The advisory further stated that “if the place of employment is to be made non-operational due to the Covid-19, the employees of such unit will be deemed to be on duty.” This means that if any establishment is closed due to a positive case of Covid-19 virus in the premises then the employees will be considered to be ‘on duty’ and not on leave.
The government’s advisory stated that the companies
may look to terminate the contract of workers “on the pretext” of the COVID-19 coronavirus
or may force their employees to go on leave without pay.
“The termination of employees from the job or reduction in wages in this scenario would further deepen the crises and will not only weaken the financial condition of the employee but also hamper their morale to combat their fight with this epidemic,” the labour ministry’s letter stated.
The Employees' Provident Fund Organisation (EPFO) will continue to provide essential services to workers related to their provident fund claims and pension disbursement, according to an EPFO official. The EPFO will further send an advisory to employers to ensure that they pass on provident fund dues to their workers during the pandemic, the official added.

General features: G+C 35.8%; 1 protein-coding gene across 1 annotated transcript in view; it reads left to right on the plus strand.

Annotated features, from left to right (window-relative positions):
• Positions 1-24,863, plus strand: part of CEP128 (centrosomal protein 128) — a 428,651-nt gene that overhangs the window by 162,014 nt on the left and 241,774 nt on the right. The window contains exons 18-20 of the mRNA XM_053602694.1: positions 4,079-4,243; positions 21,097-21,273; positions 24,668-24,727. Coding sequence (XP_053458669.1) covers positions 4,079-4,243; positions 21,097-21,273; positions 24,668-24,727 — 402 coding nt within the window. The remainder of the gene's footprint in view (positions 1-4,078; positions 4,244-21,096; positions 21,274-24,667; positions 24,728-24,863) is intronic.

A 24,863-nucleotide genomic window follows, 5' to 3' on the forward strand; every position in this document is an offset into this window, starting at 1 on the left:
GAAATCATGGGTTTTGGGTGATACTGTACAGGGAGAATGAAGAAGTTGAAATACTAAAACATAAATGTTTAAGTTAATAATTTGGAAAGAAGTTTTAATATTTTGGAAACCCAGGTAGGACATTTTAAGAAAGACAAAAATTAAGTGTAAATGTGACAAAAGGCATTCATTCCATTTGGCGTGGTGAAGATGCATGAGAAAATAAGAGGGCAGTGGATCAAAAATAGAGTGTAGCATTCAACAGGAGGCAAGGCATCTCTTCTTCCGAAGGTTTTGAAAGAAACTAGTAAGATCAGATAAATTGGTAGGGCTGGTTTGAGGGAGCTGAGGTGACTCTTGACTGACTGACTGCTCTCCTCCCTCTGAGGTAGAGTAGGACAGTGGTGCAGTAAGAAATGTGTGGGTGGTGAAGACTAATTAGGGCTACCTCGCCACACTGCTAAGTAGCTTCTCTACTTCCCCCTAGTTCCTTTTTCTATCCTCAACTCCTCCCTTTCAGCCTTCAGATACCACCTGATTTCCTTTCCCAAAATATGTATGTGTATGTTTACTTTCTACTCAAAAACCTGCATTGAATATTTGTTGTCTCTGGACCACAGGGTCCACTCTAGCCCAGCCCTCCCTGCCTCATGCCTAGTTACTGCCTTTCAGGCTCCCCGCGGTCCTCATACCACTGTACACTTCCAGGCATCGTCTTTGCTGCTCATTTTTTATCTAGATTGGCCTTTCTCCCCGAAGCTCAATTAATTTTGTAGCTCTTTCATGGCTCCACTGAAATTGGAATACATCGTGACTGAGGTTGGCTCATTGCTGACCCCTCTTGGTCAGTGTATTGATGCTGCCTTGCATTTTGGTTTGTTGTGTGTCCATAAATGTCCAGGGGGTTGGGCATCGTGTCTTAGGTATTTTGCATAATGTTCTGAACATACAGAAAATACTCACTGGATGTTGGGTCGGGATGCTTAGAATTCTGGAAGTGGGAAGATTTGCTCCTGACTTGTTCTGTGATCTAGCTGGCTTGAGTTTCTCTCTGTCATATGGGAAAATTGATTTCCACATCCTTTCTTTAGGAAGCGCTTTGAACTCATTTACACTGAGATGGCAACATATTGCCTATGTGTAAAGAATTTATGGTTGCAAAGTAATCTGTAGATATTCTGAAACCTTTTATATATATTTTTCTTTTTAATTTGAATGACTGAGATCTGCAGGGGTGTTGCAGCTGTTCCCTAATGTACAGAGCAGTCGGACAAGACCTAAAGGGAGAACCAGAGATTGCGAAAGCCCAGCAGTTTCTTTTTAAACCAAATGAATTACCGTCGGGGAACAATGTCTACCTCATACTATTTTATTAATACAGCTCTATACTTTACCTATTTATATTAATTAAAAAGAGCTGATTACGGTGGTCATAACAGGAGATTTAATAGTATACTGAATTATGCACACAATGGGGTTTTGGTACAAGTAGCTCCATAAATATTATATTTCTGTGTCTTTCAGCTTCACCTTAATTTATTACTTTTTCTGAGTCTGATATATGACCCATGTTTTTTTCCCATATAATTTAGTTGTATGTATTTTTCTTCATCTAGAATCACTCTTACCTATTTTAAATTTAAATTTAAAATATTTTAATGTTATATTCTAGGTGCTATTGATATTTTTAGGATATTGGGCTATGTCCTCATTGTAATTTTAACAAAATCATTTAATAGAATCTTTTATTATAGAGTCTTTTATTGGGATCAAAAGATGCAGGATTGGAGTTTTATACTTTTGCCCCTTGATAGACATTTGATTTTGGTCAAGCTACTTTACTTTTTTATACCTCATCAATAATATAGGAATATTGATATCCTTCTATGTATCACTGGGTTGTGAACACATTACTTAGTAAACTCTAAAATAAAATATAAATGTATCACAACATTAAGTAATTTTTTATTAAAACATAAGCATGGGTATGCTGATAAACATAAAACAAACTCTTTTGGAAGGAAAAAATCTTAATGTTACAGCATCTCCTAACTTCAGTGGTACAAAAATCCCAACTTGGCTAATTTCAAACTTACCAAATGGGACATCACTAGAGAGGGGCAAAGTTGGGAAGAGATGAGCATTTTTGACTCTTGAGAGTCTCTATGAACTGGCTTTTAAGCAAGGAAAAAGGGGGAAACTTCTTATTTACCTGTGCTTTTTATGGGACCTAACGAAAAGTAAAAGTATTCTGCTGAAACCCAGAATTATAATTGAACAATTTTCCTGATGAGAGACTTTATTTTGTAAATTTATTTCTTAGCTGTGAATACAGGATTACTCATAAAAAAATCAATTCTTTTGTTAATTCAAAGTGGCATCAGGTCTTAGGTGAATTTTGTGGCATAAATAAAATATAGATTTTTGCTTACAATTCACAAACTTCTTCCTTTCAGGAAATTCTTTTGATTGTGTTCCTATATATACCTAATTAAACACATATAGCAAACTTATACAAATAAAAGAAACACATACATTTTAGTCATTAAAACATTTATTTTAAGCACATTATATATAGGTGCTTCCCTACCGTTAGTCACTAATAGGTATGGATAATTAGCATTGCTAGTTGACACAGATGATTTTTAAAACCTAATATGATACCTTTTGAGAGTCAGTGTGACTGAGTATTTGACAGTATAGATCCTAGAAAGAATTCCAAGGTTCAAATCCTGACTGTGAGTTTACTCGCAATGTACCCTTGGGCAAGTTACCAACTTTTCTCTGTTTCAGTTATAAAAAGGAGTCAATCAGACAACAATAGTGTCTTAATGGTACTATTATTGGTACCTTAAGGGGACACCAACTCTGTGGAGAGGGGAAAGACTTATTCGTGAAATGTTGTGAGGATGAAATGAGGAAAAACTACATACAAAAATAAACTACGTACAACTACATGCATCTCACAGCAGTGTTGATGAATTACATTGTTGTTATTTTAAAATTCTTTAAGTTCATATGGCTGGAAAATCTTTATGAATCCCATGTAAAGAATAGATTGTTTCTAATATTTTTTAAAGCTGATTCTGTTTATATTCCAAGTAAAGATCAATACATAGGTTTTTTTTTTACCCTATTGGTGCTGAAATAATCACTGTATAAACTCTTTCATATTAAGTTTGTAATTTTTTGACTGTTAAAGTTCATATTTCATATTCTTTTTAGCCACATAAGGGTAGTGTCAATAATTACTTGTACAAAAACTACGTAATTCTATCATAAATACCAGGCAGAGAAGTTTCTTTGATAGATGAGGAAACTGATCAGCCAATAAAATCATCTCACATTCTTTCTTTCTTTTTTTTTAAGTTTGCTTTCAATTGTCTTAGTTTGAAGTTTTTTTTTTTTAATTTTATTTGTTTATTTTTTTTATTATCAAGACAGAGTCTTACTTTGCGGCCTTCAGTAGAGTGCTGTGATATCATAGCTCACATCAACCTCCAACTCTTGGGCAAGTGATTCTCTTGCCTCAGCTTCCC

State government such as Maharashtra and Delhi has ordered closure of all establishments or factories as a matter of precaution so that the virus does not spread further. Prime Minister Narendra Modi had said in a public address on Thursday that employers should allow employees to ‘work from home’ as much as possible and appealed to them to not deduct their wages during this period, especially those in the unorganised sector.
All the sectors of the economy are under severe stress as fallout of the coronavirus
outbreak, especially the airline companies
as travel curb is being imposed on flights. Recently, low-cost airline GoAir asked some of its employees to go on short-term leave without pay. Many companies had to also shut down as some positive cases of coronavirus emerged among their employees.
Companies in the organised sector have the option of laying off their workers, which is a form of temporary retrenchment, after giving them statutory dues. But in India, around 90 per cent of the workers are in the unorganised sector and do not come under the purview of the labour laws related to social security.